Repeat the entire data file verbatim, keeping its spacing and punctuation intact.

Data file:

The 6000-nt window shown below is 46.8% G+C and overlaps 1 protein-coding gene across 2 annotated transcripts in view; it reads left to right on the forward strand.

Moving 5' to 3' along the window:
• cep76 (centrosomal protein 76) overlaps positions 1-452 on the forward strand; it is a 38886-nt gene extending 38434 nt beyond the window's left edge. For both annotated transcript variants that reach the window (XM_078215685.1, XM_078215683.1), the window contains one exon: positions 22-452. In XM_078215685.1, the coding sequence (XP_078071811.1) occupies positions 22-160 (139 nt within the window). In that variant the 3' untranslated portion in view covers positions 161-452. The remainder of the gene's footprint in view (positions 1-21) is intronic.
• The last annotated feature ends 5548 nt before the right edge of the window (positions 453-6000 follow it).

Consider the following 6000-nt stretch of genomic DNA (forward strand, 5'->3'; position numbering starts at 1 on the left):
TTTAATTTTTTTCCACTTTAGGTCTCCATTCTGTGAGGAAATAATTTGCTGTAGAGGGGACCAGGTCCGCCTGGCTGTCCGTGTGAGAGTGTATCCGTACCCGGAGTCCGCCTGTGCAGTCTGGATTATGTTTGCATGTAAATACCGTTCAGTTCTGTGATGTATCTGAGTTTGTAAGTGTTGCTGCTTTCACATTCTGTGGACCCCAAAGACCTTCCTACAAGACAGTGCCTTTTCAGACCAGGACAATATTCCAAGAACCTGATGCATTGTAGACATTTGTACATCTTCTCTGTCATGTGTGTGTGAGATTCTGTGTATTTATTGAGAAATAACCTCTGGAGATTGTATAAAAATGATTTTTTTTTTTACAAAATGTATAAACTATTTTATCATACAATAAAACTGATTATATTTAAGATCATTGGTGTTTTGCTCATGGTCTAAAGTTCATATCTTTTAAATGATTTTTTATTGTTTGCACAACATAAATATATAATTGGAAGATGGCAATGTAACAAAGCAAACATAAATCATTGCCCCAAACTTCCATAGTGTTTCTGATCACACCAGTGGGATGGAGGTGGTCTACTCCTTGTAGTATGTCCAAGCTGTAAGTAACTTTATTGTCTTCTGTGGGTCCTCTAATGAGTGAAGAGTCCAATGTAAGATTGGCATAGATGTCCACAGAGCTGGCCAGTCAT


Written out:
The 6000-nt window shown below is 46.8% G+C and overlaps 1 protein-coding gene across 2 annotated transcripts in view; it reads left to right on the forward strand.

Moving 5' to 3' along the window:
• cep76 (centrosomal protein 76) overlaps positions 1-452 on the forward strand; it is a 38886-nt gene extending 38434 nt beyond the window's left edge. For both annotated transcript variants that reach the window (XM_078215685.1, XM_078215683.1), the window contains one exon: positions 22-452. In XM_078215685.1, the coding sequence (XP_078071811.1) occupies positions 22-160 (139 nt within the window). In that variant the 3' untranslated portion in view covers positions 161-452. The remainder of the gene's footprint in view (positions 1-21) is intronic.
• The last annotated feature ends 5548 nt before the right edge of the window (positions 453-6000 follow it).

Consider the following 6000-nt stretch of genomic DNA (forward strand, 5'->3'; position numbering starts at 1 on the left):
TTTAATTTTTTTCCACTTTAGGTCTCCATTCTGTGAGGAAATAATTTGCTGTAGAGGGGACCAGGTCCGCCTGGCTGTCCGTGTGAGAGTGTATCCGTACCCGGAGTCCGCCTGTGCAGTCTGGATTATGTTTGCATGTAAATACCGTTCAGTTCTGTGATGTATCTGAGTTTGTAAGTGTTGCTGCTTTCACATTCTGTGGACCCCAAAGACCTTCCTACAAGACAGTGCCTTTTCAGACCAGGACAATATTCCAAGAACCTGATGCATTGTAGACATTTGTACATCTTCTCTGTCATGTGTGTGTGAGATTCTGTGTATTTATTGAGAAATAACCTCTGGAGATTGTATAAAAATGATTTTTTTTTTTACAAAATGTATAAACTATTTTATCATACAATAAAACTGATTATATTTAAGATCATTGGTGTTTTGCTCATGGTCTAAAGTTCATATCTTTTAAATGATTTTTTATTGTTTGCACAACATAAATATATAATTGGAAGATGGCAATGTAACAAAGCAAACATAAATCATTGCCCCAAACTTCCATAGTGTTTCTGATCACACCAGTGGGATGGAGGTGGTCTACTCCTTGTAGTATGTCCAAGCTGTAAGTAACTTTATTGTCTTCTGTGGGTCCTCTAATGAGTGAAGAGTCCAATGTAAGATTGGCATAGATGTCCACAGAGCTGGCCAGTCAT